“Defense Against the Digital Dark Arts”, Prototyping Conversations on Privacy and Security
Written by Joe Antonioli and Amy Slay
Do you know who has your data? What do companies know about you? Who are they sharing it with? How are they keeping it secure? Recently, a number of Middlebury faculty and staff joined the INTD 0254a Innovation in Action: Design Thinking class for a discussion titled “Defense Against the Digital Dark Arts” led by DLINQ staff Joe Antonioli and Amy Slay. The pilot conversation, informed and inspired by DLINQ’s 2018 Digital Detox and attendance at the 2018 Digital Pedagogy Lab immersive course on Access, Privacy, and Practice, took a look at personal data privacy and security, and the information we share when we communicate using the web. Some of this information we provide when we use social media sites. Other information is extracted from us via pervasive tracking, usually without our knowledge. To better understand the magnitude and impact of tracking on the web, we explored a number of visualization tools including:
Ghostery – a browser extension that helps you identify and block trackers.
Lightbeam – a browser extension that creates an interactive visual of how trackers follow you as you browse the web, and the relationships between trackers.
Am I Unique? – this website helps you understand your device’s uniquely identifiable fingerprint.
The conversation concluded with a handful of tips for safer habits that could be used without drastically changing our lives. Our hope is that this initial conversation will serve as a model as we engage the broader Middlebury community in the conversation.
Heather Stafford Kicks Off “Small Moves” Instructional Design Blog Series
Written by Bob Cole
Heather Stafford is launching a blog series to dig deeper into some of the small moves that were discussed during her October 26th online workshop ‘Student-Centered Course Design Using Canvas.’ In the series Heather plans to share some of the activities and design elements that faculty can implement in class to amplify the connectivity of a class.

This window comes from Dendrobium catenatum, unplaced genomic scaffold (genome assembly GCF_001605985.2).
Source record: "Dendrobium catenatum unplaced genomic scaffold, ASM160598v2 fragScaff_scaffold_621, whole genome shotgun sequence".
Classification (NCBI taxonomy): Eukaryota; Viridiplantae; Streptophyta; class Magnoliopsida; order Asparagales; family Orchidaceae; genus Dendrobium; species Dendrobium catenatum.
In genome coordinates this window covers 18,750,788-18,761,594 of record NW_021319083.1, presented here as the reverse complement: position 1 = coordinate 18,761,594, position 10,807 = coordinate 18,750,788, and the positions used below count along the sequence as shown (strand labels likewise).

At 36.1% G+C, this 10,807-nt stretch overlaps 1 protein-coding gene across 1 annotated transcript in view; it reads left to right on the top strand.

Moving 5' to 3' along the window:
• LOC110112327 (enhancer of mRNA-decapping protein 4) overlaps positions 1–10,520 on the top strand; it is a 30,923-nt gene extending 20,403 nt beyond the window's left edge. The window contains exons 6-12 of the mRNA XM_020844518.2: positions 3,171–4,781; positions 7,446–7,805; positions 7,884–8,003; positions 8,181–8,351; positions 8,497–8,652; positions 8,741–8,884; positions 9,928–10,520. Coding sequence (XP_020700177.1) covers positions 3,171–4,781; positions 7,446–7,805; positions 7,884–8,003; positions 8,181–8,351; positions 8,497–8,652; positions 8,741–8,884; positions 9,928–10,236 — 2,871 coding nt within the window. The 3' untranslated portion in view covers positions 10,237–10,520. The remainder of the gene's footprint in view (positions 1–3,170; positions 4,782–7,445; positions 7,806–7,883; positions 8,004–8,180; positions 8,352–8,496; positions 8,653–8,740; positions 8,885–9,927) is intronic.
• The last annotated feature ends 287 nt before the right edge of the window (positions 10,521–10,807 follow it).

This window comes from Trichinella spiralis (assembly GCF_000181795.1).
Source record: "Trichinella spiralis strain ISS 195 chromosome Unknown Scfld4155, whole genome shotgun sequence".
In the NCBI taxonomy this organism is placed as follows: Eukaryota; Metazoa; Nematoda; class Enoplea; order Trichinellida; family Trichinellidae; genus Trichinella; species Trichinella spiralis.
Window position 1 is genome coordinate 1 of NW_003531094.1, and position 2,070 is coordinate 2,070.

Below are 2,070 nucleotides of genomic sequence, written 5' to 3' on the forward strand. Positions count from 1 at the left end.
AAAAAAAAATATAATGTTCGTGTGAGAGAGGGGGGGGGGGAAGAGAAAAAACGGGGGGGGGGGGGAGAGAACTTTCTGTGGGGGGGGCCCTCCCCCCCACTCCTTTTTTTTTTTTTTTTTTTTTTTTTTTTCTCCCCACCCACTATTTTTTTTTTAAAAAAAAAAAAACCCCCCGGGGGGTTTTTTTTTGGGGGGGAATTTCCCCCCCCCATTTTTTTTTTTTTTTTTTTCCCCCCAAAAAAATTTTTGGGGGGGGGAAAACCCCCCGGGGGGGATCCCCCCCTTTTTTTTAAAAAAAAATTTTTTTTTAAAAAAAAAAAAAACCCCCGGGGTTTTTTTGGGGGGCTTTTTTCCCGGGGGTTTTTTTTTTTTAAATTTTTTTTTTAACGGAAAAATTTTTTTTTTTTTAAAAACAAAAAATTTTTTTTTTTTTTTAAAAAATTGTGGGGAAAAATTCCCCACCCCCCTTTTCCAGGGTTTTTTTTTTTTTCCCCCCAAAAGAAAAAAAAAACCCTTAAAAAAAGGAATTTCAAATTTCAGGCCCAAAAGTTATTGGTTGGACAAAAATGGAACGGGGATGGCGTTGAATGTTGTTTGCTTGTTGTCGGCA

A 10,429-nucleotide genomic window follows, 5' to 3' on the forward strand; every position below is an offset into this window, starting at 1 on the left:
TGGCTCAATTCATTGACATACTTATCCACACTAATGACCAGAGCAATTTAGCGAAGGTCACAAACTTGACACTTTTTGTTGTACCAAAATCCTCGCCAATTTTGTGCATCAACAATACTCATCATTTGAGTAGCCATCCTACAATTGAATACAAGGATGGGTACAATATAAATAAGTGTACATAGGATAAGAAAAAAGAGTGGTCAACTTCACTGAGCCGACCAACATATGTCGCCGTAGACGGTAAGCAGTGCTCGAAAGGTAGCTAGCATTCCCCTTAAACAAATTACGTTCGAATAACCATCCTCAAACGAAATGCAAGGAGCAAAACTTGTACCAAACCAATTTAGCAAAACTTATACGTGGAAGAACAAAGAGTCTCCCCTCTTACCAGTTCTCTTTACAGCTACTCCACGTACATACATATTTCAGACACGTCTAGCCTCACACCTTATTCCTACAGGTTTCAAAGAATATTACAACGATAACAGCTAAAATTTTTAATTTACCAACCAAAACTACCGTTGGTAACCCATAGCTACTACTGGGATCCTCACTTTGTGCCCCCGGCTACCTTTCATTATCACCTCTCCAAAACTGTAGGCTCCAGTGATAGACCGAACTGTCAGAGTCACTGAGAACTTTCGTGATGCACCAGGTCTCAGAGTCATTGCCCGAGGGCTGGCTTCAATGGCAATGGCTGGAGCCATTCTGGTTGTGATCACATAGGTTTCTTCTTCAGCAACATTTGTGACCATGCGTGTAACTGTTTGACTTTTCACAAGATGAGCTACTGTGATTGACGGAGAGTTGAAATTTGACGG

In the first edition of her series, Heather suggests that a screen captured virtual video tour of a course Canvas site can be a very effective extension of a course syllabus creating opportunities for instructors to establish teacher presence before a course meets for the first time and also to communicate course expectations. Keep an eye out for future posts in the series in coming weeks.
Documenting Content Based Instruction Project Update
Written by Jason Martel
In a late-May installment of The DIRT, Bob Cole wrote about a brewing collaboration between DLINQ and Jason Martel, TESOL/TFL Assistant Professor and Associate Director of Middlebury Institute’s Summer Intensive Language Programs (SILP). The goal of the project was to create multimedia artifacts that showcase the Middlebury Institute’s expertise in content-based instruction (CBI), an approach to language teaching that involves the simultaneous learning of language and non-linguistic content like cultural studies, environmental issues, and current events. Bob and DLINQ multimedia specialist Mark Basse met with Jason from SILP during the spring semester to set terms of partnership and an initial timeline for the project.
We are happy to report that the project is well on its way to meeting its goal! During the Monterey summer term, three SILP instructors agreed to having their language teaching documented: Claire Eagle in French, Vita Kogan in Russian, and Gabriel Guillen in Spanish. In preparation, each instructor was invited to sit down with Jason for a thirty-minute recorded interview during which they discussed their experiences with and beliefs about CBI. During September and October, Claire, Vita, and Gabi reviewed the raw video footage that Mark captured to identify significant instructional moves and weave together coherent representations of their lessons. This week, Mark has received their outlines and has begun the task of editing the annotated segments into a coherent whole. The next step will be to finalize and review the videos – both the classroom lessons and interviews – so that they can be shared publicly on the SILP website.
It is our hope that these videos will be helpful tools for the foreign language teacher education community. For example, we envision foreign language methods instructors using them for observational analysis in class and shown as models of effective teaching practice in their courses. We are grateful to DLINQ for helping us turn this idea into a reality!
“Sunflowers end up facing the sun, but they go through a lot of dirt to find their way there.”